This, however, isn’t the first time the MFA has caused heads to shake at the somewhat juvenile, tone-deaf comedic content it has issued.In 2010, Israel was forced to apologize for a YouTube spoof video put out by its press office, mocking activists aboard the Gaza flotilla. Nine people aboard the aid-bearing boats heading for the strip were killed by Israeli forces – which is one of the reasons why the video, featuring Israeli activists, waving weapons while singing: “We con the world, we con the people,” was deemed to be in such poor taste.
Earlier that year, the Israeli foreign ministry had sent reporters recommendations for a gourmet restaurant in Gaza, anticipating that journalists would travel to the blockaded strip to report on “alleged humanitarian difficulties” and keen to establish the fine dining and other markers of high-quality living in the Hamas-controlled enclave.
How Israelis view themselves
But the problem inherent to all this supposedly hilarious content is precisely how out of touch it is with sentiment outside of the country. Israel’s ever-mounting “hasbara” (or PR or just plain propaganda) efforts are premised on the operational assumption that criticism of the nation’s policies is unwarranted and unjustified.
By this logic, it isn’t the policies being criticized – the occupation, the Gaza wars – that are the problem, but rather some kind of glitch in the way the policies are coming across, or some dysfunction (ignorance, stupidity or anti-Semitism) in the people appraising them.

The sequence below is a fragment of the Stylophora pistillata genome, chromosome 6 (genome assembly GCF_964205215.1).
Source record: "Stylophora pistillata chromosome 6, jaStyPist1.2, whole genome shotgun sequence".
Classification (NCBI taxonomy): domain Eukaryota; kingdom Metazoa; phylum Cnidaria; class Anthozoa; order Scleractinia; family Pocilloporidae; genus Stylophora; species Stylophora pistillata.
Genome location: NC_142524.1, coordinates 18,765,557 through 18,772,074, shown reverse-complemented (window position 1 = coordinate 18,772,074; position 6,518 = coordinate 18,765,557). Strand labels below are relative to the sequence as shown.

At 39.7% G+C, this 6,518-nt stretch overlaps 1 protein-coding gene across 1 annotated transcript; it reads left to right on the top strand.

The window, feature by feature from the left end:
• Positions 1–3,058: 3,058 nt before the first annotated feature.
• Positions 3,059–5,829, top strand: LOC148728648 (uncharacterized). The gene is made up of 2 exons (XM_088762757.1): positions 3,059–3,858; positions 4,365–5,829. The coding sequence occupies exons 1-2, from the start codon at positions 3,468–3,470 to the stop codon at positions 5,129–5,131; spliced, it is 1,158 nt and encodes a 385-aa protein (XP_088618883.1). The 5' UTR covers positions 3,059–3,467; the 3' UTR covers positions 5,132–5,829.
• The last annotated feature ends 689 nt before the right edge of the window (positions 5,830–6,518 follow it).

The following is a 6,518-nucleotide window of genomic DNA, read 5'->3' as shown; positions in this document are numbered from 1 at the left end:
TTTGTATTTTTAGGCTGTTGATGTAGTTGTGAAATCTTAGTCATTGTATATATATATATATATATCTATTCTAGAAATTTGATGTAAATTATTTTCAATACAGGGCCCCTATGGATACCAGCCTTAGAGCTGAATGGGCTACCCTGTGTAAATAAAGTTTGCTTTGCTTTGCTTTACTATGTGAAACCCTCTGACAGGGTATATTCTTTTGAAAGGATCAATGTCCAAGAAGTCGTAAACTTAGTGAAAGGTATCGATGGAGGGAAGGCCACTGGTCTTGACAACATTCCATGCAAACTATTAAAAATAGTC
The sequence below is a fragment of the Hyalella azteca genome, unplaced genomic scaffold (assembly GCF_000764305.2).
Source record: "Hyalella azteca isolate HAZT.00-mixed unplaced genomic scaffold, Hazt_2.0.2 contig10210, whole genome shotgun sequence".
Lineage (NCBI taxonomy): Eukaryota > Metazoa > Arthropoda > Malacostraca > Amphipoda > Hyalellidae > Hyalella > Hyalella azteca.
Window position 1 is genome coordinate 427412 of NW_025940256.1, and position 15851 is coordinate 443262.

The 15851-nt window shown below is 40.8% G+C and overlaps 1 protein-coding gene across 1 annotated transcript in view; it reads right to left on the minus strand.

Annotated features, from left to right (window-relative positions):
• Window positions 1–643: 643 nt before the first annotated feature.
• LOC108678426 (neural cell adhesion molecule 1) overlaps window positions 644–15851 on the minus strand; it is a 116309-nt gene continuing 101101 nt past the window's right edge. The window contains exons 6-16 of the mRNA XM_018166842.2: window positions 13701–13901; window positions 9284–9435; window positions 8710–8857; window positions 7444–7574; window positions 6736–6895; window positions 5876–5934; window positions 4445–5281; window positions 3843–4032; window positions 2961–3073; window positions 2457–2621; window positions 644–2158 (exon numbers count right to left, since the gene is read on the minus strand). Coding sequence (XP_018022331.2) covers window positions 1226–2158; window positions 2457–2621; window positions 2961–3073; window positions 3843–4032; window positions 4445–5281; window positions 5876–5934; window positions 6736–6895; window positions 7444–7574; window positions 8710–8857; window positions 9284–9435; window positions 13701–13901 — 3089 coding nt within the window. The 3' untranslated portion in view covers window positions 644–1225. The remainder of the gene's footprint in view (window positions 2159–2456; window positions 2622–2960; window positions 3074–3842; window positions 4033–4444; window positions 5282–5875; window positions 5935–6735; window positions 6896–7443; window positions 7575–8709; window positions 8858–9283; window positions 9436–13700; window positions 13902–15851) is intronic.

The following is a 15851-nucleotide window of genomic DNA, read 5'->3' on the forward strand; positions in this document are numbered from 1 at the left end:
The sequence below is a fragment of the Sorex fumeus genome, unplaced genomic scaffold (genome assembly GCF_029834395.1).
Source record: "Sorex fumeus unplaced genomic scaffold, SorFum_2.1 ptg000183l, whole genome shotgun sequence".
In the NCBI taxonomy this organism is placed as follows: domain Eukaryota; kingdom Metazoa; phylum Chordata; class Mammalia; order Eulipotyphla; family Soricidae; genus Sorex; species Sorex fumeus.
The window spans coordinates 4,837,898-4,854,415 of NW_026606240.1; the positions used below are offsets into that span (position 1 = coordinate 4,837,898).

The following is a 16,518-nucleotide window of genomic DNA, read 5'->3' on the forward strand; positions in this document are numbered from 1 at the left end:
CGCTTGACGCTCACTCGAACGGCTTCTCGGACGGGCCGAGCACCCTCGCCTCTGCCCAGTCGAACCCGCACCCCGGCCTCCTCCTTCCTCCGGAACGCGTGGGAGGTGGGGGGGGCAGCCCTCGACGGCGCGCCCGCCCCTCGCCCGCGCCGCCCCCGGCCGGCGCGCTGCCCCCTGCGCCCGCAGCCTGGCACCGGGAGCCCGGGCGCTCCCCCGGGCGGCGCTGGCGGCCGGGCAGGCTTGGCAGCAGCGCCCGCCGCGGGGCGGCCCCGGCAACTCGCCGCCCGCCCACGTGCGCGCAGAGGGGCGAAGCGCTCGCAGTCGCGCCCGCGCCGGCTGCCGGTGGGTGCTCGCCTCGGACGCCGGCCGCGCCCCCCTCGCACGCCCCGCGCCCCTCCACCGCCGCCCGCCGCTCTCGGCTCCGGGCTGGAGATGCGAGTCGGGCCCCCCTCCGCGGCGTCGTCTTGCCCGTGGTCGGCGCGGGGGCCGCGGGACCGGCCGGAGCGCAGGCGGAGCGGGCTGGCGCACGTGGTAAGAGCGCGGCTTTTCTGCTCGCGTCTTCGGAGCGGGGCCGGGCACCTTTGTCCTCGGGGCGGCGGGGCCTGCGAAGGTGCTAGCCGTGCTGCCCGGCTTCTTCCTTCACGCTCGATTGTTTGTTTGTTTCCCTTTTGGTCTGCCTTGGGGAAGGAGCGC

In a continuously reinforcing loop, this is pretty much how Israelis view themselves, while at the same time absorbing the same message from politicians and domestic media. And so, paradoxically, Israel’s efforts to improve its image just keep making things worse – as the past few weeks of mis-tweets and misfiring “humor” have demonstrated.
Such incidents, part of a wider campaign of public diplomacy, have made Israel look like a strangely disconnected, self-serving echo-chamber. While the government perceives its hasbara efforts to be helping the nation ride high on a wave of righteousness, the sad reality is that the country is increasingly isolated and adrift, cast away on a wave of its own delusion.
Just days ago, violent clashes with police erupted on Israel’s streets as Ethiopians protested against the decision to close the investigation of the police officer responsible for that attack on the soldier in May.